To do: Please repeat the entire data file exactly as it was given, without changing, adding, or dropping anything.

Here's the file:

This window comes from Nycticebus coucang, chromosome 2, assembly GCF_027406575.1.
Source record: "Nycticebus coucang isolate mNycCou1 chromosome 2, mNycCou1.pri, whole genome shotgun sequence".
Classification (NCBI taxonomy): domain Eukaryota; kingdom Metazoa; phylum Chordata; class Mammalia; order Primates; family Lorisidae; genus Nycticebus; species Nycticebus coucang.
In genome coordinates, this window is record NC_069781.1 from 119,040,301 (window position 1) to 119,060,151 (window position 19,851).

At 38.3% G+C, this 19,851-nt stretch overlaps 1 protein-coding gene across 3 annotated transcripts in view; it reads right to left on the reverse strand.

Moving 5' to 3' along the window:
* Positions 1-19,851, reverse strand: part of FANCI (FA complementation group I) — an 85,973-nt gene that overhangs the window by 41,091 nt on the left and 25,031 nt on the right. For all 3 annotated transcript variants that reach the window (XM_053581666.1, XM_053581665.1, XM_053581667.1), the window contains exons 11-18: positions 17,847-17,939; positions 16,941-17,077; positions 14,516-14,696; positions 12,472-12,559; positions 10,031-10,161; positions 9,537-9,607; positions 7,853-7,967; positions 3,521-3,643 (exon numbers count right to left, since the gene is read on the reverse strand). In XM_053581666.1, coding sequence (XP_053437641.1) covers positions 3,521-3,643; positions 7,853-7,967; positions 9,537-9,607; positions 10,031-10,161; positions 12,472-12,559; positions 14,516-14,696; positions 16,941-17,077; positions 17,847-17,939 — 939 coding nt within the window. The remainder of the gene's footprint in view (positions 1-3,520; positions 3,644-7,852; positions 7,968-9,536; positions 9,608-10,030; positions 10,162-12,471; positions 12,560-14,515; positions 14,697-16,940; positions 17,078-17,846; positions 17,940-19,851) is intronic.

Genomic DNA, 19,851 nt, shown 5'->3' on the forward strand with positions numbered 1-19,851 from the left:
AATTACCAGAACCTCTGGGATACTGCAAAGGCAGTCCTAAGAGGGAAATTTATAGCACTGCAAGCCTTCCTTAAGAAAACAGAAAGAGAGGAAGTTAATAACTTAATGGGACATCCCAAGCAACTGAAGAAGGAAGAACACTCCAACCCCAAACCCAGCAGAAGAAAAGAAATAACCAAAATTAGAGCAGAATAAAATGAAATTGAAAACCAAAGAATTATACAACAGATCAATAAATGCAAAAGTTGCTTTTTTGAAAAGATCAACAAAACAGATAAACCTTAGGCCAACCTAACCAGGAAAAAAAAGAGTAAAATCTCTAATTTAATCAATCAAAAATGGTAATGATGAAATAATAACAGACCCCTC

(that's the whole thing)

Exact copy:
This window comes from Nycticebus coucang, chromosome 2, assembly GCF_027406575.1.
Source record: "Nycticebus coucang isolate mNycCou1 chromosome 2, mNycCou1.pri, whole genome shotgun sequence".
Classification (NCBI taxonomy): domain Eukaryota; kingdom Metazoa; phylum Chordata; class Mammalia; order Primates; family Lorisidae; genus Nycticebus; species Nycticebus coucang.
In genome coordinates, this window is record NC_069781.1 from 119,040,301 (window position 1) to 119,060,151 (window position 19,851).

At 38.3% G+C, this 19,851-nt stretch overlaps 1 protein-coding gene across 3 annotated transcripts in view; it reads right to left on the reverse strand.

Moving 5' to 3' along the window:
* Positions 1-19,851, reverse strand: part of FANCI (FA complementation group I) — an 85,973-nt gene that overhangs the window by 41,091 nt on the left and 25,031 nt on the right. For all 3 annotated transcript variants that reach the window (XM_053581666.1, XM_053581665.1, XM_053581667.1), the window contains exons 11-18: positions 17,847-17,939; positions 16,941-17,077; positions 14,516-14,696; positions 12,472-12,559; positions 10,031-10,161; positions 9,537-9,607; positions 7,853-7,967; positions 3,521-3,643 (exon numbers count right to left, since the gene is read on the reverse strand). In XM_053581666.1, coding sequence (XP_053437641.1) covers positions 3,521-3,643; positions 7,853-7,967; positions 9,537-9,607; positions 10,031-10,161; positions 12,472-12,559; positions 14,516-14,696; positions 16,941-17,077; positions 17,847-17,939 — 939 coding nt within the window. The remainder of the gene's footprint in view (positions 1-3,520; positions 3,644-7,852; positions 7,968-9,536; positions 9,608-10,030; positions 10,162-12,471; positions 12,560-14,515; positions 14,697-16,940; positions 17,078-17,846; positions 17,940-19,851) is intronic.

Genomic DNA, 19,851 nt, shown 5'->3' on the forward strand with positions numbered 1-19,851 from the left:
AATTACCAGAACCTCTGGGATACTGCAAAGGCAGTCCTAAGAGGGAAATTTATAGCACTGCAAGCCTTCCTTAAGAAAACAGAAAGAGAGGAAGTTAATAACTTAATGGGACATCCCAAGCAACTGAAGAAGGAAGAACACTCCAACCCCAAACCCAGCAGAAGAAAAGAAATAACCAAAATTAGAGCAGAATAAAATGAAATTGAAAACCAAAGAATTATACAACAGATCAATAAATGCAAAAGTTGCTTTTTTGAAAAGATCAACAAAACAGATAAACCTTAGGCCAACCTAACCAGGAAAAAAAAGAGTAAAATCTCTAATTTAATCAATCAAAAATGGTAATGATGAAATAATAACAGACCCCTC